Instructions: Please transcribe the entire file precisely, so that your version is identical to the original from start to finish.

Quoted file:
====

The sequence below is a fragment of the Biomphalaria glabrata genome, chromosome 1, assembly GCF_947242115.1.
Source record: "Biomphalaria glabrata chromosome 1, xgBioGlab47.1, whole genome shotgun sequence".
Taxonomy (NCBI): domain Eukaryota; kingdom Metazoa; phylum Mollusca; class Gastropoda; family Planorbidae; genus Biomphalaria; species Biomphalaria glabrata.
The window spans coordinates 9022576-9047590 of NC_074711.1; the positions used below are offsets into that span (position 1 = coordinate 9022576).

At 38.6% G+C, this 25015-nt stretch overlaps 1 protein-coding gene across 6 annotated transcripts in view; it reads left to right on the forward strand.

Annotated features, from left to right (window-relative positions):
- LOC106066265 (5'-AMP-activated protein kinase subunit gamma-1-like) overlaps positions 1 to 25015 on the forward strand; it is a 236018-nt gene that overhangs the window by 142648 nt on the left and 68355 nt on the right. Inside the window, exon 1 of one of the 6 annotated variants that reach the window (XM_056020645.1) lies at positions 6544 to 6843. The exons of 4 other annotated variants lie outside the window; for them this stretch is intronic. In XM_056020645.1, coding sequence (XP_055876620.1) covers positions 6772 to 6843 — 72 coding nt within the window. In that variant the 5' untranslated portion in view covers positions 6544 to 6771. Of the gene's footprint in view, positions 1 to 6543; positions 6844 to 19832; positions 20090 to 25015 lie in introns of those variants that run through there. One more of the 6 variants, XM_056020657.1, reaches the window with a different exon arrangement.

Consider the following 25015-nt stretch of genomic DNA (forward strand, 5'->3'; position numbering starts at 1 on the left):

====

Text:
The sequence below is a fragment of the Biomphalaria glabrata genome, chromosome 1, assembly GCF_947242115.1.
Source record: "Biomphalaria glabrata chromosome 1, xgBioGlab47.1, whole genome shotgun sequence".
Taxonomy (NCBI): domain Eukaryota; kingdom Metazoa; phylum Mollusca; class Gastropoda; family Planorbidae; genus Biomphalaria; species Biomphalaria glabrata.
The window spans coordinates 9022576-9047590 of NC_074711.1; the positions used below are offsets into that span (position 1 = coordinate 9022576).

At 38.6% G+C, this 25015-nt stretch overlaps 1 protein-coding gene across 6 annotated transcripts in view; it reads left to right on the forward strand.

Annotated features, from left to right (window-relative positions):
- LOC106066265 (5'-AMP-activated protein kinase subunit gamma-1-like) overlaps positions 1 to 25015 on the forward strand; it is a 236018-nt gene that overhangs the window by 142648 nt on the left and 68355 nt on the right. Inside the window, exon 1 of one of the 6 annotated variants that reach the window (XM_056020645.1) lies at positions 6544 to 6843. The exons of 4 other annotated variants lie outside the window; for them this stretch is intronic. In XM_056020645.1, coding sequence (XP_055876620.1) covers positions 6772 to 6843 — 72 coding nt within the window. In that variant the 5' untranslated portion in view covers positions 6544 to 6771. Of the gene's footprint in view, positions 1 to 6543; positions 6844 to 19832; positions 20090 to 25015 lie in introns of those variants that run through there. One more of the 6 variants, XM_056020657.1, reaches the window with a different exon arrangement.

Consider the following 25015-nt stretch of genomic DNA (forward strand, 5'->3'; position numbering starts at 1 on the left):